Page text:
DPSA noted that a new function on PERSAL was created to capture new applications for remunerative work in line with the Directive and that different categories of remunerative work were created on PERSAL system, which was implemented with effect from October 2016. Both DPSA and Treasury monitored all registrations on the Central Supplier Database and screened it against PERSAL information and any employee detected was flagged. Those flagged had to provide proof that they were not employees, before the registration was allowed. 979 applications were therefore captured. 550 applications were approved; 39 were deemed approved; 13 not approved and 377 still pending.
On doing business with the state, DPSA noted that, in January 2017, the Directive on Conducting Business with an Organ of State was issued. The Directives excluded certain activities that should not be considered as doing business with an organ of the state, for example, lecturing and examination marking. In collaboration with Treasury, DPSA identified employees currently registered on the Central Supplier Database and those who were conducting business with an organ of state.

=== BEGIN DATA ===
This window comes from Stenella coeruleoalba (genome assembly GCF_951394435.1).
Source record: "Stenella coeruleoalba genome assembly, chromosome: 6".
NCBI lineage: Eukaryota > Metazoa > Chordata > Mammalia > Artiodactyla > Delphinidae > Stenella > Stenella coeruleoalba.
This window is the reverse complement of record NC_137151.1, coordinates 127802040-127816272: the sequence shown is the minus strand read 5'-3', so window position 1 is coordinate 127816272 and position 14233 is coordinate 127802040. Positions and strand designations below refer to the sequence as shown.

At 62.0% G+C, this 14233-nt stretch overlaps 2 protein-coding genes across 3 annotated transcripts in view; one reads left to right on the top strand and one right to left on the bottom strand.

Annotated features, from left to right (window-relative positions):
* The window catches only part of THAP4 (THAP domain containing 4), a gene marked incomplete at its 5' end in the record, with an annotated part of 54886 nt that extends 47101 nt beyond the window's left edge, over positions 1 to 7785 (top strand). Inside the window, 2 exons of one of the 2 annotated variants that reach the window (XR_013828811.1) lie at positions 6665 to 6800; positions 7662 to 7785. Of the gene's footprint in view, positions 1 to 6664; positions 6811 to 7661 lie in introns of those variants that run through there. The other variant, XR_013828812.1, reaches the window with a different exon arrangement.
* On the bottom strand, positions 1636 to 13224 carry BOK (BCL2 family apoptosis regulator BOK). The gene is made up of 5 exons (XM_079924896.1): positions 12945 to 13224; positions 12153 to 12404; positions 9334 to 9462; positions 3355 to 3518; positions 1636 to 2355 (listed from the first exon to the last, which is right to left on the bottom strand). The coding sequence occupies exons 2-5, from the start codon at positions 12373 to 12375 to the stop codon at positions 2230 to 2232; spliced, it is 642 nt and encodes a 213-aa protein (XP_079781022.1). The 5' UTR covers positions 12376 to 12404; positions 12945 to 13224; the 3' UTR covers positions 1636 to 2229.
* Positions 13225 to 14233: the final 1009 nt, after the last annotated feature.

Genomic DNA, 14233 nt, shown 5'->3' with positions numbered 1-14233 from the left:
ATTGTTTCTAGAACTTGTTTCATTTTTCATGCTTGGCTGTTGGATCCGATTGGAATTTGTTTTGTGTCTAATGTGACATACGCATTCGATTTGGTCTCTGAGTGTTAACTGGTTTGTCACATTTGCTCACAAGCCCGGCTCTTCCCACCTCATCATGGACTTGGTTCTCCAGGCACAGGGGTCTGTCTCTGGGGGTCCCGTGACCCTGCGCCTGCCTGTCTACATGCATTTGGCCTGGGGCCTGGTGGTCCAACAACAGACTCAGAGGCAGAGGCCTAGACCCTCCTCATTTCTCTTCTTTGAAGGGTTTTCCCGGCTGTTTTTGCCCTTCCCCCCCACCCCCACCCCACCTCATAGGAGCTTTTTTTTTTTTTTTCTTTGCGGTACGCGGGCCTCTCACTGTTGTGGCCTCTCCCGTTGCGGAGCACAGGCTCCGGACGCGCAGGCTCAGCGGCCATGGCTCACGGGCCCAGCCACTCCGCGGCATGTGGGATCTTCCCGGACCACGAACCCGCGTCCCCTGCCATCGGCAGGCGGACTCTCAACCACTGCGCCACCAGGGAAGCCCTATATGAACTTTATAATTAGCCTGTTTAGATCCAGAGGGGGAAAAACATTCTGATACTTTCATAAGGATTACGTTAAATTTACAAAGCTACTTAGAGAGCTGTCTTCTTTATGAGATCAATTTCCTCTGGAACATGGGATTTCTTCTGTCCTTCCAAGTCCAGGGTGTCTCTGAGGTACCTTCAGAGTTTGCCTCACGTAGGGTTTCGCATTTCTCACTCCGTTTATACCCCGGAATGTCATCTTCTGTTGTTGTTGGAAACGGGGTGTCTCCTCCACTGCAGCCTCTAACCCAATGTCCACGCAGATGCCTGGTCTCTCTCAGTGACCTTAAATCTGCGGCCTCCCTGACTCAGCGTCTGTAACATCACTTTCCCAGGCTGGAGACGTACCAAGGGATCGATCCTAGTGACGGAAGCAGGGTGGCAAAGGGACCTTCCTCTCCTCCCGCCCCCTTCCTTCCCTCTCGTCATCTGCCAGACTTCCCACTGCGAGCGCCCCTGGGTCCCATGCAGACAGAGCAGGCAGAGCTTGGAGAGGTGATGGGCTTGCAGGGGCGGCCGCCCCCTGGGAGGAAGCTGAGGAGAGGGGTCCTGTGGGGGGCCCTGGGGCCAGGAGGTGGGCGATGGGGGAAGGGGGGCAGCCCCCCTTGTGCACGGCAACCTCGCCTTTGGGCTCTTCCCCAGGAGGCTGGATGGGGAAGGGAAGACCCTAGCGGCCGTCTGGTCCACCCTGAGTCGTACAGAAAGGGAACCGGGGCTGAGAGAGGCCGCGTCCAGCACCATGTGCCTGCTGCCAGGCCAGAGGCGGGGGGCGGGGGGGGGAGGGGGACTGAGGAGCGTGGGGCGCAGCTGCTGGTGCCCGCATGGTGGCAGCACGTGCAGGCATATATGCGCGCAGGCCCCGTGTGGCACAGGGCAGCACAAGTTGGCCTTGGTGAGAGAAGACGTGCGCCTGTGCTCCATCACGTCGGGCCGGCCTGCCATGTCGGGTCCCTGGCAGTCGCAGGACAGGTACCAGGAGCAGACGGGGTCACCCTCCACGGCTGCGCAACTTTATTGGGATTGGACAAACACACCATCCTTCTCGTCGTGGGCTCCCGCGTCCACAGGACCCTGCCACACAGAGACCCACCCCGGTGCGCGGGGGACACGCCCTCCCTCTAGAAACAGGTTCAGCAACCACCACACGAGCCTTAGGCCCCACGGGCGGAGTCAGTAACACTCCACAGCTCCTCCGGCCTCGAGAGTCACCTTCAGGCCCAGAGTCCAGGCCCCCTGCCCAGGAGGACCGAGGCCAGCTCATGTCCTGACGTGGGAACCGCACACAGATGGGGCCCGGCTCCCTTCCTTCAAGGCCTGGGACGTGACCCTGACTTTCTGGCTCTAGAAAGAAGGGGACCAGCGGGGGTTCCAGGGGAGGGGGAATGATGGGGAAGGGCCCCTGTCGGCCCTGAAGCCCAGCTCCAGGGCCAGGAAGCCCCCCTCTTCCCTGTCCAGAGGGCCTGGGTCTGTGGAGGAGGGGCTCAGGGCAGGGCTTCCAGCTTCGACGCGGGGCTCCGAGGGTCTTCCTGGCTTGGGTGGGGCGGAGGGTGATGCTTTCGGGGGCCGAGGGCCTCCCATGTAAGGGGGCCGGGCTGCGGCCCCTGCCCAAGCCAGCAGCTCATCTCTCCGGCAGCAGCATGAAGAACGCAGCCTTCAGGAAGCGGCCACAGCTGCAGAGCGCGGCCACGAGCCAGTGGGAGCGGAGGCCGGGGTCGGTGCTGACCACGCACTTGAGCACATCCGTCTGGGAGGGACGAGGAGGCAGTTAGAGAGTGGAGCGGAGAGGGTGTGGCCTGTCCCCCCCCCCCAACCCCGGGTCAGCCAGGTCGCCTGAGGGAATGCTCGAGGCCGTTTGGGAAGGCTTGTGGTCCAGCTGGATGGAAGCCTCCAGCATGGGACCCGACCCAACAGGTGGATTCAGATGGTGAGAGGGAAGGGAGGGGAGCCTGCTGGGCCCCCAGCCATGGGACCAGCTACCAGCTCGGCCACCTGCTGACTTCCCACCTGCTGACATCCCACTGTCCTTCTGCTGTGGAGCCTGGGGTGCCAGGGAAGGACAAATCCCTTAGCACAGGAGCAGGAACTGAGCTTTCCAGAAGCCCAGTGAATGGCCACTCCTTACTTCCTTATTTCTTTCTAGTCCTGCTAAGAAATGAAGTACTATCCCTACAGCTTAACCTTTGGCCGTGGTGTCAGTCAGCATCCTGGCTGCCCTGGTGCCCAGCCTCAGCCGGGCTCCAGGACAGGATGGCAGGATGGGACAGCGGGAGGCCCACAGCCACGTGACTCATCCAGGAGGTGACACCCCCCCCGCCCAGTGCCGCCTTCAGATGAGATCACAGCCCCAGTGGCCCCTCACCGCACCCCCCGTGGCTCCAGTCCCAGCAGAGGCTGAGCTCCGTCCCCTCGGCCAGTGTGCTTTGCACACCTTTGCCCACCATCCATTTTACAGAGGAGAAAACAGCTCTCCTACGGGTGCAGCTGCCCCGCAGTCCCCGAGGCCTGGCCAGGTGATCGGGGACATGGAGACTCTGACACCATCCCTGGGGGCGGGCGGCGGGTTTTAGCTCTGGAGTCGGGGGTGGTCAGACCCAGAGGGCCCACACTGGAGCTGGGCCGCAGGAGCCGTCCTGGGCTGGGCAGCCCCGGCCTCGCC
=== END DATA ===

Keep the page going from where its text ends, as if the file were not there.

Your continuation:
DPSA provided the status of doing business with the state as at February 2017. 11 516 public service employees were registered on the Central Supplier Database though not actively conducting business; 893 contracts were in place involving public service employees actively conducting business with an organ of state; 2 536 employees, who were registered but had resigned from the public service by the end of February 2017. In January 2017 the Minister informed executive authorities of all those employees captured. In February 2017, Heads of Departments to report on employees who had either terminated their employment in public services or who continued to do business with the state. DPSA was currently consolidating a report on the feedback received from the departments.
Members welcomed the presentation and expressed their concerns that public servants who do business with the state had become so smart that they could not be caught and whether a new strategy was adopted to detect them and why people who were still doing business with the state could not be blacklisted.